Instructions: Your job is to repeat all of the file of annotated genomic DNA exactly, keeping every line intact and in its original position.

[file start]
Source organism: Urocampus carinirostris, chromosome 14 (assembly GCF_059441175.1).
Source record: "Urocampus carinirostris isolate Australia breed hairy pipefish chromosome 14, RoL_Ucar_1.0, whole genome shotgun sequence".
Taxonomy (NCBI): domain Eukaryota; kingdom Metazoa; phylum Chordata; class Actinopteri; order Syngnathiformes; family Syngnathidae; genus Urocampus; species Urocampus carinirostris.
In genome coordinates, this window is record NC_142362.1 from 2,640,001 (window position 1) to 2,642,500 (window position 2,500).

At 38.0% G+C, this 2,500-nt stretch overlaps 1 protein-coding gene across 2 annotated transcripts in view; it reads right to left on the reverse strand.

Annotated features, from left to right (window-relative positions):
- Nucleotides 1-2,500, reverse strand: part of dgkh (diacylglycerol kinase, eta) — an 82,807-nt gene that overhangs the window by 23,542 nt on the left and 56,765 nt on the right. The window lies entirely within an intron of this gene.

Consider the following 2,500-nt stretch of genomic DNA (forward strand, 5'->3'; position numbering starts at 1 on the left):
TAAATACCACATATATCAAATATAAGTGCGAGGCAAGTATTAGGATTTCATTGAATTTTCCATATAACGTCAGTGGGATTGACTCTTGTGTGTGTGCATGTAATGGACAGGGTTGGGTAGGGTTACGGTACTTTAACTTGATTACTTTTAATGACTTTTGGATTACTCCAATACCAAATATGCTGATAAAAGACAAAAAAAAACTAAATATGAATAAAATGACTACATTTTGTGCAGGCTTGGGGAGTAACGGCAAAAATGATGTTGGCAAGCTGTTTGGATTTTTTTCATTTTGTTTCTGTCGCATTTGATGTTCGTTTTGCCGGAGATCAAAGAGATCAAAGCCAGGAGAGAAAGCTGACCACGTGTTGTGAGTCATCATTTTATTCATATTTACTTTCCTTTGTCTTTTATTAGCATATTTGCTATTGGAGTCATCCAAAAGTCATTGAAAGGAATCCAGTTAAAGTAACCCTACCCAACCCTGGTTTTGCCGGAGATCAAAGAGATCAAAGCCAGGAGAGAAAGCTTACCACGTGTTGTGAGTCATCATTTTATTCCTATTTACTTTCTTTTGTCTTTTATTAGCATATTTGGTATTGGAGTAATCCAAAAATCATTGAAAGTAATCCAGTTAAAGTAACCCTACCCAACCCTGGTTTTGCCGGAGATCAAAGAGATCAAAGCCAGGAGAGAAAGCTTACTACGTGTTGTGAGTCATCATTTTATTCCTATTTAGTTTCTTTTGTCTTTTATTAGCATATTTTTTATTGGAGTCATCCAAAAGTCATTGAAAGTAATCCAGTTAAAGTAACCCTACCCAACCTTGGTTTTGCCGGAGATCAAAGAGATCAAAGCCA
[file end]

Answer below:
Source organism: Urocampus carinirostris, chromosome 14 (assembly GCF_059441175.1).
Source record: "Urocampus carinirostris isolate Australia breed hairy pipefish chromosome 14, RoL_Ucar_1.0, whole genome shotgun sequence".
Taxonomy (NCBI): domain Eukaryota; kingdom Metazoa; phylum Chordata; class Actinopteri; order Syngnathiformes; family Syngnathidae; genus Urocampus; species Urocampus carinirostris.
In genome coordinates, this window is record NC_142362.1 from 2,640,001 (window position 1) to 2,642,500 (window position 2,500).

At 38.0% G+C, this 2,500-nt stretch overlaps 1 protein-coding gene across 2 annotated transcripts in view; it reads right to left on the reverse strand.

Annotated features, from left to right (window-relative positions):
- Nucleotides 1-2,500, reverse strand: part of dgkh (diacylglycerol kinase, eta) — an 82,807-nt gene that overhangs the window by 23,542 nt on the left and 56,765 nt on the right. The window lies entirely within an intron of this gene.

Consider the following 2,500-nt stretch of genomic DNA (forward strand, 5'->3'; position numbering starts at 1 on the left):
TAAATACCACATATATCAAATATAAGTGCGAGGCAAGTATTAGGATTTCATTGAATTTTCCATATAACGTCAGTGGGATTGACTCTTGTGTGTGTGCATGTAATGGACAGGGTTGGGTAGGGTTACGGTACTTTAACTTGATTACTTTTAATGACTTTTGGATTACTCCAATACCAAATATGCTGATAAAAGACAAAAAAAAACTAAATATGAATAAAATGACTACATTTTGTGCAGGCTTGGGGAGTAACGGCAAAAATGATGTTGGCAAGCTGTTTGGATTTTTTTCATTTTGTTTCTGTCGCATTTGATGTTCGTTTTGCCGGAGATCAAAGAGATCAAAGCCAGGAGAGAAAGCTGACCACGTGTTGTGAGTCATCATTTTATTCATATTTACTTTCCTTTGTCTTTTATTAGCATATTTGCTATTGGAGTCATCCAAAAGTCATTGAAAGGAATCCAGTTAAAGTAACCCTACCCAACCCTGGTTTTGCCGGAGATCAAAGAGATCAAAGCCAGGAGAGAAAGCTTACCACGTGTTGTGAGTCATCATTTTATTCCTATTTACTTTCTTTTGTCTTTTATTAGCATATTTGGTATTGGAGTAATCCAAAAATCATTGAAAGTAATCCAGTTAAAGTAACCCTACCCAACCCTGGTTTTGCCGGAGATCAAAGAGATCAAAGCCAGGAGAGAAAGCTTACTACGTGTTGTGAGTCATCATTTTATTCCTATTTAGTTTCTTTTGTCTTTTATTAGCATATTTTTTATTGGAGTCATCCAAAAGTCATTGAAAGTAATCCAGTTAAAGTAACCCTACCCAACCTTGGTTTTGCCGGAGATCAAAGAGATCAAAGCCA